If F is a finite field of order q, then we sometimes write GL(n, q) instead of GL(n, F). If the field is R (the real numbers) or C (the complex numbers), the field is sometimes omitted when it is clear from the context, and we write GL(n).
GL(n, F) and subgroups of GL(n, F) are important in the development of group representations, and also arise in the study of spatial symmetries and symmetries of vector spaces in general, as well as the study of polynomials.
If V is a vector space over the field F, then we write GL(V) or Aut(V) for the group of all automorphisms of V, i.e. the set of all bijective linear transformations V → V, together with functional composition as group operation. If the dimension of V is n, then GL(V) and GL(n, F) are isomorphic. The isomorphism is not canonical; it depends on a choice of basis in V. Once a basis has been chosen, every automorphism of V can be represented as an invertible n by n matrix, which establishes the isomorphism.
If n ≥ 2, then the group GL(n, F) is not abelian.
A subgroup of GL(n, F) is called a linear group. Some special subgroups can be identified.
There is the subgroup of all diagonal matrices (all entries except the main diagonal are zero). In fields like R and C, these correspond to rescaling the space; the so called dilations and contractions.
The special linear group, SL(n, F), is the group of all matrices with determinant 1 (that this forms a group follows from the rule of multiplication of determinants). SL(n,F) is in fact a normal subgroup of GL(n,F); and if we write F^{×} for the multiplicative group of F (excluding 0), then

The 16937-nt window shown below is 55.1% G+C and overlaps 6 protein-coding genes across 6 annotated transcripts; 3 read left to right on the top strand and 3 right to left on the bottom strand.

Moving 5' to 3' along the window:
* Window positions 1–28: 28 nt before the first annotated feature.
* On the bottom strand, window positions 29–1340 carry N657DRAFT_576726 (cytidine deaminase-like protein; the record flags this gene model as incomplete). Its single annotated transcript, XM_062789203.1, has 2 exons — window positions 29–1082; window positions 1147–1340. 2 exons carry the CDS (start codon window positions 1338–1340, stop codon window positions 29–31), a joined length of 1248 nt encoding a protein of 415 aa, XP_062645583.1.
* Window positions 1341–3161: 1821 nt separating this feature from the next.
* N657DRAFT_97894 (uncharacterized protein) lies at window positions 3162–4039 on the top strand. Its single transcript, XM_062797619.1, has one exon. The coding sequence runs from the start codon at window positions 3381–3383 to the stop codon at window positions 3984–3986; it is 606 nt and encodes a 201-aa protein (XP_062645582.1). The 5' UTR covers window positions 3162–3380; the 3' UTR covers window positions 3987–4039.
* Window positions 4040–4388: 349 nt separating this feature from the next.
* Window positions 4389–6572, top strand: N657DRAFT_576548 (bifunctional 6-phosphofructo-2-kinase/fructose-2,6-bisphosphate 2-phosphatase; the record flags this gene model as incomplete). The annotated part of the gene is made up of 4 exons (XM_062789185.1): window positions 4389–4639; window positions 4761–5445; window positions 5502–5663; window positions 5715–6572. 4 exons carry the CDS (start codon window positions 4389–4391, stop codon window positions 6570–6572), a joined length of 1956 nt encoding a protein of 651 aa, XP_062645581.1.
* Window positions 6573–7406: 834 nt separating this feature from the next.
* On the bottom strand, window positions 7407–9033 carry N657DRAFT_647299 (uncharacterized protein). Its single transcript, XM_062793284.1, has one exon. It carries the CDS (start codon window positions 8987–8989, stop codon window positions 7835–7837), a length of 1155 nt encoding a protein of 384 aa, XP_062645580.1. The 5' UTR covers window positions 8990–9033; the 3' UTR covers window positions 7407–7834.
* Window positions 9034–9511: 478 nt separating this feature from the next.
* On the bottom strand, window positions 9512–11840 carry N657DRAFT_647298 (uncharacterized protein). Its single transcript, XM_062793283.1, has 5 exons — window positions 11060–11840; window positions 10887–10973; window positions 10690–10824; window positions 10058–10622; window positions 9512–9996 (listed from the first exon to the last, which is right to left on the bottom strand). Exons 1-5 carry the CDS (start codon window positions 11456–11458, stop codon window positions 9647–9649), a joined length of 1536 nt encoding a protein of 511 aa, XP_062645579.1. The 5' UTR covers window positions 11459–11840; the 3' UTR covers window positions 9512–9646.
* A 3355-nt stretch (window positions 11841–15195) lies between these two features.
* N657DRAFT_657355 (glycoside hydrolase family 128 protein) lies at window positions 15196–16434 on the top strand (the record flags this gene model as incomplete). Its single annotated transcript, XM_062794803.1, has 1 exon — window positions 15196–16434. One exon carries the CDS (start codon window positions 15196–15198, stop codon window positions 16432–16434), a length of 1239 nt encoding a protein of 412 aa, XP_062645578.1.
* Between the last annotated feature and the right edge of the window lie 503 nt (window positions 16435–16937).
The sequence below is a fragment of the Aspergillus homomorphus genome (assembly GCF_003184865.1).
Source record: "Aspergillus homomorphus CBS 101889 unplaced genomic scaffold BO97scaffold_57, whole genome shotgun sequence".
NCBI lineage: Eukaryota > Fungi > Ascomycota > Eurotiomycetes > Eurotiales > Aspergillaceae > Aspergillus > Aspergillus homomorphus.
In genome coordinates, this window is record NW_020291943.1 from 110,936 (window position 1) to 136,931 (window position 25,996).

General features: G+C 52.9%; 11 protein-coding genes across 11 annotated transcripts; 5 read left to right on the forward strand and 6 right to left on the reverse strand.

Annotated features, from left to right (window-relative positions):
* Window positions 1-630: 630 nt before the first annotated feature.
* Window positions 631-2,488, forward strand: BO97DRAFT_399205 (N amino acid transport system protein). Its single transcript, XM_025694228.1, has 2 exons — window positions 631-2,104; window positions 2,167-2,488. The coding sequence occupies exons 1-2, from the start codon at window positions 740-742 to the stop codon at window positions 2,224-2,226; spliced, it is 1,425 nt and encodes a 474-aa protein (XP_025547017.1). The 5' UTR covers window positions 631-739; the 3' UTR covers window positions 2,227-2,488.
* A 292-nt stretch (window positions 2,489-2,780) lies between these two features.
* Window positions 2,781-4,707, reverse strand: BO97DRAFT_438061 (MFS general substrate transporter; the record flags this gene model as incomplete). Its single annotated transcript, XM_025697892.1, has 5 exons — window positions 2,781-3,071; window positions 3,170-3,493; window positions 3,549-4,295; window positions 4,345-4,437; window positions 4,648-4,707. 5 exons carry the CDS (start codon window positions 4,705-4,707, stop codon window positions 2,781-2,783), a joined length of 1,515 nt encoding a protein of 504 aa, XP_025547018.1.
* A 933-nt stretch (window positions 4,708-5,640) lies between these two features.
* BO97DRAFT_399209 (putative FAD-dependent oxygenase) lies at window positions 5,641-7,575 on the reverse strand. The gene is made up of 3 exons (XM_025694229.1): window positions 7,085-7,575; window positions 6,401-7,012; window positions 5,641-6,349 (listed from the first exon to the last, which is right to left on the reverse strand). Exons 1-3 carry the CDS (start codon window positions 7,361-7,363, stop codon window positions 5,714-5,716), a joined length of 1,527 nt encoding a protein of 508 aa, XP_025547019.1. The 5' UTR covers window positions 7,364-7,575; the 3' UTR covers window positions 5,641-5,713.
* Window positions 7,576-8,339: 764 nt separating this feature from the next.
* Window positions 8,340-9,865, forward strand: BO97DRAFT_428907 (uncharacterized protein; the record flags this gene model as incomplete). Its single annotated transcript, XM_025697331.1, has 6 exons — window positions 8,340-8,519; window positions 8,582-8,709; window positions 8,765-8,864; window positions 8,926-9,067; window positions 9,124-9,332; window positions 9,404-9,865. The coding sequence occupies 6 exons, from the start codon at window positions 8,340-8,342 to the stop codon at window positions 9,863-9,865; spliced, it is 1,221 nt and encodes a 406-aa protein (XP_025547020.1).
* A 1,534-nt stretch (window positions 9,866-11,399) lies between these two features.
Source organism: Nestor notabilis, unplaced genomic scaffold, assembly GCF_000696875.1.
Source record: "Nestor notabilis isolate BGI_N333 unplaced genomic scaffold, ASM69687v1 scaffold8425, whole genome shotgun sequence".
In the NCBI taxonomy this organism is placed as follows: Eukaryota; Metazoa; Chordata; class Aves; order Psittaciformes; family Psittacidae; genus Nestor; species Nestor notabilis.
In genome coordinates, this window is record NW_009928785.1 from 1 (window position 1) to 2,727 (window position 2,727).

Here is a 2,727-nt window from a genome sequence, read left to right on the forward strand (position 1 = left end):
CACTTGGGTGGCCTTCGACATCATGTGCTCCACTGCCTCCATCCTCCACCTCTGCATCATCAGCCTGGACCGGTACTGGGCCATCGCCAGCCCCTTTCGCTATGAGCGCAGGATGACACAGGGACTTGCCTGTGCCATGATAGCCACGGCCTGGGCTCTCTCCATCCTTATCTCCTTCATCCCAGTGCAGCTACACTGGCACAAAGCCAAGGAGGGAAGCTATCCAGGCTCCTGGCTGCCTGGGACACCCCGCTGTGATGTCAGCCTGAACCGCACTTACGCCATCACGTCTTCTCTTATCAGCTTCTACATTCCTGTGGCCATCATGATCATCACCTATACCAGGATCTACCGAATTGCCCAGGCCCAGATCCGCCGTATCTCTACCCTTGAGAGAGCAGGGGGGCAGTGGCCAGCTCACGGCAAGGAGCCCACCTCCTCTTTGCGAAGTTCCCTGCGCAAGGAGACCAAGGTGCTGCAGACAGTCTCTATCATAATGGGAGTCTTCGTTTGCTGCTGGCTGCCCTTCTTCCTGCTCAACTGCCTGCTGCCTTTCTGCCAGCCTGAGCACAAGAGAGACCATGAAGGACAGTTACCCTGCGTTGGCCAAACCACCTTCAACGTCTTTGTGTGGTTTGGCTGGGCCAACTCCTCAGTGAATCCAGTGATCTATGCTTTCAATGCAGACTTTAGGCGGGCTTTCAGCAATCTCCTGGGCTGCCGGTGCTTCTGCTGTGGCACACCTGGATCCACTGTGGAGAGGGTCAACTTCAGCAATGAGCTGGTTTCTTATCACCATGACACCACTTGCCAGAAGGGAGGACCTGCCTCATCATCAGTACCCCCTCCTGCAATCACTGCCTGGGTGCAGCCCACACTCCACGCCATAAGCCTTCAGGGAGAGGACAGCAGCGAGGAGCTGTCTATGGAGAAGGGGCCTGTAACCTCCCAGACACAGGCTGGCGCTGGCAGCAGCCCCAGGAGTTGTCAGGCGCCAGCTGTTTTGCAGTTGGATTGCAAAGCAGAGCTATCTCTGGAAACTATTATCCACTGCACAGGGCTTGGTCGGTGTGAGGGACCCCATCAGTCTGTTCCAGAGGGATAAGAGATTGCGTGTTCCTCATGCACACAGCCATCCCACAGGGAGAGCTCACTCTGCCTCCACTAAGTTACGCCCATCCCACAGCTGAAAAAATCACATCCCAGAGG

with the isomorphism being induced by the determinant via the first isomorphism theorem.
We can also consider the subgroup of GL(n,F) consisting of all orthogonal matrices, called the orthogonal group O(n, F). In the case F = R, these matrices correspond to automorphisms of R^{n} which respect the Euclidean norm and dot product.
If the field F is R or C, then GL(n) is a Lie group over F of dimension n^{2}. The reason is as follows: GL(n) consists of those matrices whose determinant is nonzero, the determinant is a continuous (even polynomial) map, and hence GL(n) is a nonempty open subset of the manifold of all nbyn matrices, which has dimension n^{2}.
The Lie algebra corresponding to GL(n) consists of all nbyn matrices over F, using the commutator as Lie bracket.
While GL(n,C) is simply connected, GL(n,R) has two connected components: the matrices with positive determinant and the ones with negative determinant. The real nbyn matrices with positive determinant form a subgroup of GL(n,R) denoted by GL^{+}(n,R). This is also a Lie group of real dimension n^{2} and it has the same Lie algebra as GL(n,R). GL^{+}(n,R) is simply connected.
If F is a finite field with q elements, then GL(n, F) is a finite group with
Search Encyclopedia

Featured Article